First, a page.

‘Yeah, man. I trust you. I trust that you won’t do anything stupid.’ I was the one looking for confirmation now.
‘Alright. Then you’re with me?’
‘Yeah...If you don’t do anything stupid.’ The dumbest thing I had ever said.
Dave began to slow his sedan to a neutral roll as we approached a group of people. They ranged from early teens to mid-twenties. Dave rolled down his window. I slumped down in my seat. This was not my kind of situation. I was a non-confrontational sort of guy, but Dave was not. ‘Ay. Let me do the talking, ‘k?’
‘Sure Dave. That’s not a problem. Just don’t get us killed, yeah?’
‘Hey! Punks!’ Dave leaned out the window as we came to a stop. Half of the group turned around. ‘Which one of you assholes is Toni?’
‘Dave,’ I whispered. ‘you don’t even know who this guy is? How do you know--’ Dave motioned for me to be quiet. This is when my heart started to thump in my chest.
One guy stepped out of the group. ‘I am.’ He replied as he made way to the driver’s side window. ‘Who the fuck are you?’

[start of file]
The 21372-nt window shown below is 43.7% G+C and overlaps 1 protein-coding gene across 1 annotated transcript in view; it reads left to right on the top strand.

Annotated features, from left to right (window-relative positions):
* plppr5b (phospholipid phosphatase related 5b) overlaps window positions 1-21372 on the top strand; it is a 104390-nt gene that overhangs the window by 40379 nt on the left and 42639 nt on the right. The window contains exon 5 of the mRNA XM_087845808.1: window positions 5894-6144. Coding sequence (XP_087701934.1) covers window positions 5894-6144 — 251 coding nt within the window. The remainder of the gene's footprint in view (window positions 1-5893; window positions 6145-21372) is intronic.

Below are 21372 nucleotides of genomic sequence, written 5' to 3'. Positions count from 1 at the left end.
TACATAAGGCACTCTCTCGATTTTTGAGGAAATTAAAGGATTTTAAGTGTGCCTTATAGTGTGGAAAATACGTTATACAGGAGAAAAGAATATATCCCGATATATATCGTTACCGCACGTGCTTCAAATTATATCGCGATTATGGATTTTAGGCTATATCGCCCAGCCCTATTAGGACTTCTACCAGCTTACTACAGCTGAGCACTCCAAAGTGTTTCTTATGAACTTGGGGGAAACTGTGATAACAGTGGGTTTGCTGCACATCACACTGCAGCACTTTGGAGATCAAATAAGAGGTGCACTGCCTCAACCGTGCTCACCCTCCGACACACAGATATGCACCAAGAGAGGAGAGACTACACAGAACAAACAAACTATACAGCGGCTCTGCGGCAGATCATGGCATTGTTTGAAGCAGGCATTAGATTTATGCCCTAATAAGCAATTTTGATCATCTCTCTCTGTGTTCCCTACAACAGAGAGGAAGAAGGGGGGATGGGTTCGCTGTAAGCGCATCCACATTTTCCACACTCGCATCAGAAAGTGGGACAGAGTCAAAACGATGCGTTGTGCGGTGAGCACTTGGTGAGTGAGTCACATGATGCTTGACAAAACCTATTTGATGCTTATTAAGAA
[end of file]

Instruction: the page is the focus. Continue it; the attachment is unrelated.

‘I’m a customer. I heard you’re the kind of guy that can get things?’ Dave nudged me as if celebrate a small victory. He must have thought he was being clever.
‘Yeah. I do, but I’m all out of candy for little boys.’ Toni licked his lips. Half of his posse laughed. ‘Maybe you should bark up some other tree.’
‘Look man, I got credit.’ Dave pulled a wad of money out of his pocket. It was neatly organized and looked to be a lot. I wondered, if this was the amount of money Dave carried with him, how much did he have stolen?
‘Nice.’ Toni leaned in. ‘What are you looking for? Chemicals? Grass? Hale? I got Hale, man, but it goes fast, you know? It’s when everybody be diggin’ on nowadays. It ain’t cheap.’